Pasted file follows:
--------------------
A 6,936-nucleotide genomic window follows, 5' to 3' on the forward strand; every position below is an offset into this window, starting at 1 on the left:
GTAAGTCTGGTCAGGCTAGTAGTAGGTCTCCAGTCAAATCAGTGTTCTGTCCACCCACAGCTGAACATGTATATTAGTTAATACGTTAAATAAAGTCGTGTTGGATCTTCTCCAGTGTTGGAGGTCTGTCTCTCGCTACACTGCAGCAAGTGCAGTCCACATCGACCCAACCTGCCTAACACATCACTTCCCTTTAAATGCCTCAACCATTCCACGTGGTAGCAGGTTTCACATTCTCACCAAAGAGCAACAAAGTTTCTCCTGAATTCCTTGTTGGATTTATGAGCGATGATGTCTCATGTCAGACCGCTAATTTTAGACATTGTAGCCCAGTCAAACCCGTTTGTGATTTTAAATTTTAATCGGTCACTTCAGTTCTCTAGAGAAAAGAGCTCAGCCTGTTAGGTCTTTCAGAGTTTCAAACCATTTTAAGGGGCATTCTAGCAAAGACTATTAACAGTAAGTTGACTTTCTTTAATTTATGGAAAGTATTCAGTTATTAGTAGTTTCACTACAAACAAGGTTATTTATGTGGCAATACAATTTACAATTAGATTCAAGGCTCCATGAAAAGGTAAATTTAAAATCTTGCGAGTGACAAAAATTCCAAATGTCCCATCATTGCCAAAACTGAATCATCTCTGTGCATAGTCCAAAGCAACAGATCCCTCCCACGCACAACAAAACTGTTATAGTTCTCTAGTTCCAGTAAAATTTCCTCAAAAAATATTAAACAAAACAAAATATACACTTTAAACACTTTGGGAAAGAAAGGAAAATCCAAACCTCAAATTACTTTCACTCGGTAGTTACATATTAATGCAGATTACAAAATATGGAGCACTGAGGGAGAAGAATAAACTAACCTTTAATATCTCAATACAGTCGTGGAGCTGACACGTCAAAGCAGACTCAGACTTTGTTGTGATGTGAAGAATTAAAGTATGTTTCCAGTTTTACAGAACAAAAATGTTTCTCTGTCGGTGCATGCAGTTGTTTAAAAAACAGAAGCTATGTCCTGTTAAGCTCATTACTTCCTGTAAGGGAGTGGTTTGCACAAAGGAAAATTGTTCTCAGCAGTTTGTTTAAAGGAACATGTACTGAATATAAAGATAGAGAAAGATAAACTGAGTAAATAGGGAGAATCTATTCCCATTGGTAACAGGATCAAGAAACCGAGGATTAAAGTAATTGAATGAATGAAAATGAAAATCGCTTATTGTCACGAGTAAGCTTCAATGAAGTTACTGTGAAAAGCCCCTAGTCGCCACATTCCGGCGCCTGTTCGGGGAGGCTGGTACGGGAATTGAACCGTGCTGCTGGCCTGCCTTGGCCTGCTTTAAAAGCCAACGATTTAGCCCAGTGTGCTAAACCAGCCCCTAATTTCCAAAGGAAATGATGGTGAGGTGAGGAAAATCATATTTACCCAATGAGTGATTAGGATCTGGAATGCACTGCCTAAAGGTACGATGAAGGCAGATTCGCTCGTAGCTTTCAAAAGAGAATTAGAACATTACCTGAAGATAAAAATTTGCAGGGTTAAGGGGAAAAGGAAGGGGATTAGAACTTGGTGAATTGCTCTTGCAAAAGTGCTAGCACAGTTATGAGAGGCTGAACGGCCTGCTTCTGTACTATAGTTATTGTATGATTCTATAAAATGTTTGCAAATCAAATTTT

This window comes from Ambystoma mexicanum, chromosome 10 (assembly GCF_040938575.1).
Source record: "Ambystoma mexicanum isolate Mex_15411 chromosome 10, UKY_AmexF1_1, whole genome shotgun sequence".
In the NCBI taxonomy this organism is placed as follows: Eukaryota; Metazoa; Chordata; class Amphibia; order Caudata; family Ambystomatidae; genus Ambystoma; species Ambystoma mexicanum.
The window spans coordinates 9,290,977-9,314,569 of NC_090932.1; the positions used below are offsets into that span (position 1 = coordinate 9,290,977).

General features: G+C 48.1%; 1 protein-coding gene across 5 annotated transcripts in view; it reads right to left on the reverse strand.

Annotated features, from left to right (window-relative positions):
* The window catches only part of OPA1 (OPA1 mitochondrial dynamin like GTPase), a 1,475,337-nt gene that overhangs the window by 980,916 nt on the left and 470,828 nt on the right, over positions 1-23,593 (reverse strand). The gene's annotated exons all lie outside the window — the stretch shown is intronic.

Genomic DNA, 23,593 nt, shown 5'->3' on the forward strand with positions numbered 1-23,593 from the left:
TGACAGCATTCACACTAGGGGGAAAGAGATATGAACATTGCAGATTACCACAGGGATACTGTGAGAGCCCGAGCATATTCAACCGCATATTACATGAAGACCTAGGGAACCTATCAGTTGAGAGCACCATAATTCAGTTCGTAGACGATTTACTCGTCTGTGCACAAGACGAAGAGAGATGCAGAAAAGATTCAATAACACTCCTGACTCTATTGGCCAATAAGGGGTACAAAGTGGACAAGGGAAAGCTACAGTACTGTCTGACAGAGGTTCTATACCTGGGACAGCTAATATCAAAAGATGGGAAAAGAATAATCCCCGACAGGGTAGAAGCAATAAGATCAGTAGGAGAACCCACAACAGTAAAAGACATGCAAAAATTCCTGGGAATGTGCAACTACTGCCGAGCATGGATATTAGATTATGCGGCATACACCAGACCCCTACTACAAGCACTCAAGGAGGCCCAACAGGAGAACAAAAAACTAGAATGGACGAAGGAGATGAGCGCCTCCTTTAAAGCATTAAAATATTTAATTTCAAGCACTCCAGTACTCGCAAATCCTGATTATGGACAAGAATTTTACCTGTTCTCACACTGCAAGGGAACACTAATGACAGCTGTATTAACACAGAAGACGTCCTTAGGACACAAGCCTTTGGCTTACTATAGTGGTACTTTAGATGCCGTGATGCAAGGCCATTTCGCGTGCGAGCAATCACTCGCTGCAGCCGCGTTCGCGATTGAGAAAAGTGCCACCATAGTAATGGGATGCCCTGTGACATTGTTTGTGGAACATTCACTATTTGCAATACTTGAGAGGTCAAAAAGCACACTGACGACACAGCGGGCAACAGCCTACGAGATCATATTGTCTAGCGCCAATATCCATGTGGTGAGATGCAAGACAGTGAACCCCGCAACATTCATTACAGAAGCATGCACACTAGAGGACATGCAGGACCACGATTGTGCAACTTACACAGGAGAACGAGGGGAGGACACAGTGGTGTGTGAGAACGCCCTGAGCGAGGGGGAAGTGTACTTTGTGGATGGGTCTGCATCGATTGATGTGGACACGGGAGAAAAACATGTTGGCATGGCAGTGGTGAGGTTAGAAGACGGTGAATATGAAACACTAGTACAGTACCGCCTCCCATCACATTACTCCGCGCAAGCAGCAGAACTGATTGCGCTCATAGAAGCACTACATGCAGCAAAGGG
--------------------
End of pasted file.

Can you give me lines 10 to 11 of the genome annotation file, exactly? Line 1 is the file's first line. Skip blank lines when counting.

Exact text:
Genomic DNA, 23,593 nt, shown 5'->3' on the forward strand with positions numbered 1-23,593 from the left:
TGACAGCATTCACACTAGGGGGAAAGAGATATGAACATTGCAGATTACCACAGGGATACTGTGAGAGCCCGAGCATATTCAACCGCATATTACATGAAGACCTAGGGAACCTATCAGTTGAGAGCACCATAATTCAGTTCGTAGACGATTTACTCGTCTGTGCACAAGACGAAGAGAGATGCAGAAAAGATTCAATAACACTCCTGACTCTATTGGCCAATAAGGGGTACAAAGTGGACAAGGGAAAGCTACAGTACTGTCTGACAGAGGTTCTATACCTGGGACAGCTAATATCAAAAGATGGGAAAAGAATAATCCCCGACAGGGTAGAAGCAATAAGATCAGTAGGAGAACCCACAACAGTAAAAGACATGCAAAAATTCCTGGGAATGTGCAACTACTGCCGAGCATGGATATTAGATTATGCGGCATACACCAGACCCCTACTACAAGCACTCAAGGAGGCCCAACAGGAGAACAAAAAACTAGAATGGACGAAGGAGATGAGCGCCTCCTTTAAAGCATTAAAATATTTAATTTCAAGCACTCCAGTACTCGCAAATCCTGATTATGGACAAGAATTTTACCTGTTCTCACACTGCAAGGGAACACTAATGACAGCTGTATTAACACAGAAGACGTCCTTAGGACACAAGCCTTTGGCTTACTATAGTGGTACTTTAGATGCCGTGATGCAAGGCCATTTCGCGTGCGAGCAATCACTCGCTGCAGCCGCGTTCGCGATTGAGAAAAGTGCCACCATAGTAATGGGATGCCCTGTGACATTGTTTGTGGAACATTCACTATTTGCAATACTTGAGAGGTCAAAAAGCACACTGACGACACAGCGGGCAACAGCCTACGAGATCATATTGTCTAGCGCCAATATCCATGTGGTGAGATGCAAGACAGTGAACCCCGCAACATTCATTACAGAAGCATGCACACTAGAGGACATGCAGGACCACGATTGTGCAACTTACACAGGAGAACGAGGGGAGGACACAGTGGTGTGTGAGAACGCCCTGAGCGAGGGGGAAGTGTACTTTGTGGATGGGTCTGCATCGATTGATGTGGACACGGGAGAAAAACATGTTGGCATGGCAGTGGTGAGGTTAGAAGACGGTGAATATGAAACACTAGTACAGTACCGCCTCCCATCACATTACTCCGCGCAAGCAGCAGAACTGATTGCGCTCATAGAAGCACTACATGCAGCAAAGGG